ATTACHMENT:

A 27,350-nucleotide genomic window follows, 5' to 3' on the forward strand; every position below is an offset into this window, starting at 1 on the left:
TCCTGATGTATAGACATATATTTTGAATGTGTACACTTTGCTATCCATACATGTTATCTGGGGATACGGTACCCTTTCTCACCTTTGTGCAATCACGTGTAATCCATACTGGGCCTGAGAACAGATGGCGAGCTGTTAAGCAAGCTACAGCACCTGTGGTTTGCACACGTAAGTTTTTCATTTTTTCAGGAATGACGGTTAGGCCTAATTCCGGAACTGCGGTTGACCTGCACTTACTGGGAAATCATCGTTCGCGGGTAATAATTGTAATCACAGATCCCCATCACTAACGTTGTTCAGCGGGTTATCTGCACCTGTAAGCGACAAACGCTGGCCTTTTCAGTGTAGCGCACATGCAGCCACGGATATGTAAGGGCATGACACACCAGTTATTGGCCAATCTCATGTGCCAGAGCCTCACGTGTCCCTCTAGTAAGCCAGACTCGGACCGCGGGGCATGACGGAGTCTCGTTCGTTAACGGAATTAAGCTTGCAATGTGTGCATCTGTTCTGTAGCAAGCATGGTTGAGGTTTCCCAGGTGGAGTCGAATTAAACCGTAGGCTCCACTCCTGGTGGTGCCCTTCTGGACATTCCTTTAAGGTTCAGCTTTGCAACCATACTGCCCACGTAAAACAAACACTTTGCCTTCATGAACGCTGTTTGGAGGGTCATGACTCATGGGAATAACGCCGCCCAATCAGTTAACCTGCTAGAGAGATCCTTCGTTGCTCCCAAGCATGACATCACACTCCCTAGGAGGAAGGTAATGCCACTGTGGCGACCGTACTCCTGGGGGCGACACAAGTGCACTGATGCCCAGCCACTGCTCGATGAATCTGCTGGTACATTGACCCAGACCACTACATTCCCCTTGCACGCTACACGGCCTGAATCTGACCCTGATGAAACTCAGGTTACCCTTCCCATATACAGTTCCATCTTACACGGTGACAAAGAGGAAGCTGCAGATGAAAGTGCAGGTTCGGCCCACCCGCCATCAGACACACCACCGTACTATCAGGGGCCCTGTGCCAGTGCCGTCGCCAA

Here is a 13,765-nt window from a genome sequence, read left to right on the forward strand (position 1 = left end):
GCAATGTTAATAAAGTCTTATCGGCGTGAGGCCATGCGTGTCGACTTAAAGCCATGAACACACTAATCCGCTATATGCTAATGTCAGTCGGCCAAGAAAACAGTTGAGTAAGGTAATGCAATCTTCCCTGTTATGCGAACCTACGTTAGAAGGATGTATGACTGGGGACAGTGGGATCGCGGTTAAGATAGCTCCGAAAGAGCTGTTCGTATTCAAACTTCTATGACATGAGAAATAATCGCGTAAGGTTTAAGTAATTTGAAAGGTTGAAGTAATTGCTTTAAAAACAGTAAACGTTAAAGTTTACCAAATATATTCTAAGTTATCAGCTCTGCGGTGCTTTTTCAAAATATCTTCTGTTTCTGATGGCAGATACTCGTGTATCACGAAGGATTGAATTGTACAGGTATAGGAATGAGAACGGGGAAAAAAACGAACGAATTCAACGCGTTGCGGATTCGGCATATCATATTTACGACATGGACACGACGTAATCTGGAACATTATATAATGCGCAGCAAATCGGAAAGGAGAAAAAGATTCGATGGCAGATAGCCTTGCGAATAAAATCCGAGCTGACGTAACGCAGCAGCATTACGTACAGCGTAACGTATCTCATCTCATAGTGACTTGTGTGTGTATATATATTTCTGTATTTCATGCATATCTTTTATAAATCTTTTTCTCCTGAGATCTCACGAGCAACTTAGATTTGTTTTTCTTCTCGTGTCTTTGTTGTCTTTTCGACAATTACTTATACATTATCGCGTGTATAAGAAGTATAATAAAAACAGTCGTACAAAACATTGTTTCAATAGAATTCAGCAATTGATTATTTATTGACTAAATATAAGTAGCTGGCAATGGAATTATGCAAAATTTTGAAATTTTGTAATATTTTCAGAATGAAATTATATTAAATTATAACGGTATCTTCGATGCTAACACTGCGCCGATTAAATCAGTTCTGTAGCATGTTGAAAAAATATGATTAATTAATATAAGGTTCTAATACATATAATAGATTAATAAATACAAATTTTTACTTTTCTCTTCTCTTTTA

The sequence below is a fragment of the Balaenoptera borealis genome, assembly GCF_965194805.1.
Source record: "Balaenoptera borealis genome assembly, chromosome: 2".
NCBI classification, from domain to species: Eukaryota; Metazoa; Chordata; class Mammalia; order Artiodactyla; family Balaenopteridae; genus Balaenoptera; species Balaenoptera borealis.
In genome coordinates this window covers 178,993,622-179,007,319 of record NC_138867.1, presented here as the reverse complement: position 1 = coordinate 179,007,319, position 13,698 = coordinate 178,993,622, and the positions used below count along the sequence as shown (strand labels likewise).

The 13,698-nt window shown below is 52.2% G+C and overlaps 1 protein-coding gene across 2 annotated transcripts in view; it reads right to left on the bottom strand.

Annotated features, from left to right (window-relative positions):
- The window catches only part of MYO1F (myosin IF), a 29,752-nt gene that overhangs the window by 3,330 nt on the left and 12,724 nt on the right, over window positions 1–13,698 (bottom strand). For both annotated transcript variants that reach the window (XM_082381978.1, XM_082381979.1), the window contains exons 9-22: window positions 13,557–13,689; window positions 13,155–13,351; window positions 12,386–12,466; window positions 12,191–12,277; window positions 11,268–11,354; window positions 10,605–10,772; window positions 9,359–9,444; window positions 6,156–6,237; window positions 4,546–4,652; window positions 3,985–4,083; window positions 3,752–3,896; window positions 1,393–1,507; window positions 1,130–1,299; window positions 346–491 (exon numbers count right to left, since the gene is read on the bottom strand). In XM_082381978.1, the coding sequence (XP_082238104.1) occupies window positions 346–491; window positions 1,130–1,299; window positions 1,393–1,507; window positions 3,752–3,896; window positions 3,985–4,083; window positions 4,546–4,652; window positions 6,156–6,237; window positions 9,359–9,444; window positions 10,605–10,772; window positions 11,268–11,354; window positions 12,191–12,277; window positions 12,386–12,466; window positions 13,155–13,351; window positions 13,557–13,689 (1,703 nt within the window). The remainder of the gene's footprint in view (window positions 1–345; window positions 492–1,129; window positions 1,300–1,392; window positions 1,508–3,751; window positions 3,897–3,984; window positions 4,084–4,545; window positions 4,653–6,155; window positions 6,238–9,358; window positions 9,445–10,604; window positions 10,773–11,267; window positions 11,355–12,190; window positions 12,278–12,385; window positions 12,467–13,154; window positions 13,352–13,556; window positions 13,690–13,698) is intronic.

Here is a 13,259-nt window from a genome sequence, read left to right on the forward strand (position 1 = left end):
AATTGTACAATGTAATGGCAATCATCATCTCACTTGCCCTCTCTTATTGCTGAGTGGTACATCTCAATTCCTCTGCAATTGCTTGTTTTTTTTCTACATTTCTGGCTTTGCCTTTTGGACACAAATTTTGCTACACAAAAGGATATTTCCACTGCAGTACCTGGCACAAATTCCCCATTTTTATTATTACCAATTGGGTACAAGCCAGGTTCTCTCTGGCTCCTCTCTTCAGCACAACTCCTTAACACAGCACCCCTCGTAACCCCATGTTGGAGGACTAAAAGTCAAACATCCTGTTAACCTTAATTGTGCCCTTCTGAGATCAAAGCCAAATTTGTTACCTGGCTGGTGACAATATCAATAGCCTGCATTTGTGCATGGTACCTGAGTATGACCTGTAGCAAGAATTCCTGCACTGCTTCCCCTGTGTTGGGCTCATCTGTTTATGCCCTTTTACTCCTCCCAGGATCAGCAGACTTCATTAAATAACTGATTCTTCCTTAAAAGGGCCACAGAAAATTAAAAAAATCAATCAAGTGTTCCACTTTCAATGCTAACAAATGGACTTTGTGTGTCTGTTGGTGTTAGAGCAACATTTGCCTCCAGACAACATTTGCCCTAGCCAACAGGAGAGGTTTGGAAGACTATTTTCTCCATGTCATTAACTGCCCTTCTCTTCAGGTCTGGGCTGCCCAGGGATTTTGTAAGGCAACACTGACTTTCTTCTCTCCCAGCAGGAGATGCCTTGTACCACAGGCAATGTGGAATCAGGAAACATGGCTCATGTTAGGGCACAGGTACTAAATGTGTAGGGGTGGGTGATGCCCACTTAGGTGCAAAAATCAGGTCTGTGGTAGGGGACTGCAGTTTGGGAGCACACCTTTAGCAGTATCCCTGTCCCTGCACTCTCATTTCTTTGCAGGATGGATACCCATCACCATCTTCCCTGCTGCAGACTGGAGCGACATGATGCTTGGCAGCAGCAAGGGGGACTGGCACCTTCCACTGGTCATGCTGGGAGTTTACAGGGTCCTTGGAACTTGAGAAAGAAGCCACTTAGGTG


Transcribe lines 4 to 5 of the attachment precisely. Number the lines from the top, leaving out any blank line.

GCAATGTTAATAAAGTCTTATCGGCGTGAGGCCATGCGTGTCGACTTAAAGCCATGAACACACTAATCCGCTATATGCTAATGTCAGTCGGCCAAGAAAACAGTTGAGTAAGGTAATGCAATCTTCCCTGTTATGCGAACCTACGTTAGAAGGATGTATGACTGGGGACAGTGGGATCGCGGTTAAGATAGCTCCGAAAGAGCTGTTCGTATTCAAACTTCTATGACATGAGAAATAATCGCGTAAGGTTTAAGTAATTTGAAAGGTTGAAGTAATTGCTTTAAAAACAGTAAACGTTAAAGTTTACCAAATATATTCTAAGTTATCAGCTCTGCGGTGCTTTTTCAAAATATCTTCTGTTTCTGATGGCAGATACTCGTGTATCACGAAGGATTGAATTGTACAGGTATAGGAATGAGAACGGGGAAAAAAACGAACGAATTCAACGCGTTGCGGATTCGGCATATCATATTTACGACATGGACACGACGTAATCTGGAACATTATATAATGCGCAGCAAATCGGAAAGGAGAAAAAGATTCGATGGCAGATAGCCTTGCGAATAAAATCCGAGCTGACGTAACGCAGCAGCATTACGTACAGCGTAACGTATCTCATCTCATAGTGACTTGTGTGTGTATATATATTTCTGTATTTCATGCATATCTTTTATAAATCTTTTTCTCCTGAGATCTCACGAGCAACTTAGATTTGTTTTTCTTCTCGTGTCTTTGTTGTCTTTTCGACAATTACTTATACATTATCGCGTGTATAAGAAGTATAATAAAAACAGTCGTACAAAACATTGTTTCAATAGAATTCAGCAATTGATTATTTATTGACTAAATATAAGTAGCTGGCAATGGAATTATGCAAAATTTTGAAATTTTGTAATATTTTCAGAATGAAATTATATTAAATTATAACGGTATCTTCGATGCTAACACTGCGCCGATTAAATCAGTTCTGTAGCATGTTGAAAAAATATGATTAATTAATATAAGGTTCTAATACATATAATAGATTAATAAATACAAATTTTTACTTTTCTCTTCTCTTTTA

The sequence below is a fragment of the Balaenoptera borealis genome, assembly GCF_965194805.1.